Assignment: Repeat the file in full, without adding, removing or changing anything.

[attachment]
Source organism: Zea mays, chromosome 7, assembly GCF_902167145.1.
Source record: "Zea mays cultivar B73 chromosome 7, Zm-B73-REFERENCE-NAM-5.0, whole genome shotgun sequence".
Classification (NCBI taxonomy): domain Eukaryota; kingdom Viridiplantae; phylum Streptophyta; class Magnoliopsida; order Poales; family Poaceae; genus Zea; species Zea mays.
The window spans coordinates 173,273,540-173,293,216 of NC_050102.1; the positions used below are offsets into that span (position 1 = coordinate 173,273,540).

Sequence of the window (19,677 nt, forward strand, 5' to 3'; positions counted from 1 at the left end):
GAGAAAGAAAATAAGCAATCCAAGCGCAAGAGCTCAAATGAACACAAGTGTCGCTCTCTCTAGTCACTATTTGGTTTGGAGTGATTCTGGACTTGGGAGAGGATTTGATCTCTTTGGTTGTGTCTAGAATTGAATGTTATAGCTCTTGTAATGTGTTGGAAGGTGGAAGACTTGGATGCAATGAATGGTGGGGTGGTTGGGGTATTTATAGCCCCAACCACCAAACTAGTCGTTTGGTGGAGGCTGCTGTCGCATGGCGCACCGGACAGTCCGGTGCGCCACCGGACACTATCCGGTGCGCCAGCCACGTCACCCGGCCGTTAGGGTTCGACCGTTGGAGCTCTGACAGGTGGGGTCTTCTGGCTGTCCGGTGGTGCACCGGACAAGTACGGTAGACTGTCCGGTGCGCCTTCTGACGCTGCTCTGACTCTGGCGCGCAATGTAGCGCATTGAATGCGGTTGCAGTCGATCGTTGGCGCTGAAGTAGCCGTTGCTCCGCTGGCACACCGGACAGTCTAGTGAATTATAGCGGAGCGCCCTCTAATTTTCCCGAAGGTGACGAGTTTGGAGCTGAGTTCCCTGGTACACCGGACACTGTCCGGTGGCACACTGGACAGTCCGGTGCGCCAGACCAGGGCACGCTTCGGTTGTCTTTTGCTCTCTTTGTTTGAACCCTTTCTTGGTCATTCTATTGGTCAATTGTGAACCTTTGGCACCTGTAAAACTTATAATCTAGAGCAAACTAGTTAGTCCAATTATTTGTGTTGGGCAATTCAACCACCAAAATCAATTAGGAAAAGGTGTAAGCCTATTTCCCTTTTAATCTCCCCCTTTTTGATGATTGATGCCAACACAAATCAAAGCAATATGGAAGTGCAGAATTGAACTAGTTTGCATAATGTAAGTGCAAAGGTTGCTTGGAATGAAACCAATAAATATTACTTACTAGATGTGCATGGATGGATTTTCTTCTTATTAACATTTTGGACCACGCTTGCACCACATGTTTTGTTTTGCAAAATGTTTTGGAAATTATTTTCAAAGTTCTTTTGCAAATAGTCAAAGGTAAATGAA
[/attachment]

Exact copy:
Source organism: Zea mays, chromosome 7, assembly GCF_902167145.1.
Source record: "Zea mays cultivar B73 chromosome 7, Zm-B73-REFERENCE-NAM-5.0, whole genome shotgun sequence".
Classification (NCBI taxonomy): domain Eukaryota; kingdom Viridiplantae; phylum Streptophyta; class Magnoliopsida; order Poales; family Poaceae; genus Zea; species Zea mays.
The window spans coordinates 173,273,540-173,293,216 of NC_050102.1; the positions used below are offsets into that span (position 1 = coordinate 173,273,540).

Sequence of the window (19,677 nt, forward strand, 5' to 3'; positions counted from 1 at the left end):
GAGAAAGAAAATAAGCAATCCAAGCGCAAGAGCTCAAATGAACACAAGTGTCGCTCTCTCTAGTCACTATTTGGTTTGGAGTGATTCTGGACTTGGGAGAGGATTTGATCTCTTTGGTTGTGTCTAGAATTGAATGTTATAGCTCTTGTAATGTGTTGGAAGGTGGAAGACTTGGATGCAATGAATGGTGGGGTGGTTGGGGTATTTATAGCCCCAACCACCAAACTAGTCGTTTGGTGGAGGCTGCTGTCGCATGGCGCACCGGACAGTCCGGTGCGCCACCGGACACTATCCGGTGCGCCAGCCACGTCACCCGGCCGTTAGGGTTCGACCGTTGGAGCTCTGACAGGTGGGGTCTTCTGGCTGTCCGGTGGTGCACCGGACAAGTACGGTAGACTGTCCGGTGCGCCTTCTGACGCTGCTCTGACTCTGGCGCGCAATGTAGCGCATTGAATGCGGTTGCAGTCGATCGTTGGCGCTGAAGTAGCCGTTGCTCCGCTGGCACACCGGACAGTCTAGTGAATTATAGCGGAGCGCCCTCTAATTTTCCCGAAGGTGACGAGTTTGGAGCTGAGTTCCCTGGTACACCGGACACTGTCCGGTGGCACACTGGACAGTCCGGTGCGCCAGACCAGGGCACGCTTCGGTTGTCTTTTGCTCTCTTTGTTTGAACCCTTTCTTGGTCATTCTATTGGTCAATTGTGAACCTTTGGCACCTGTAAAACTTATAATCTAGAGCAAACTAGTTAGTCCAATTATTTGTGTTGGGCAATTCAACCACCAAAATCAATTAGGAAAAGGTGTAAGCCTATTTCCCTTTTAATCTCCCCCTTTTTGATGATTGATGCCAACACAAATCAAAGCAATATGGAAGTGCAGAATTGAACTAGTTTGCATAATGTAAGTGCAAAGGTTGCTTGGAATGAAACCAATAAATATTACTTACTAGATGTGCATGGATGGATTTTCTTCTTATTAACATTTTGGACCACGCTTGCACCACATGTTTTGTTTTGCAAAATGTTTTGGAAATTATTTTCAAAGTTCTTTTGCAAATAGTCAAAGGTAAATGAA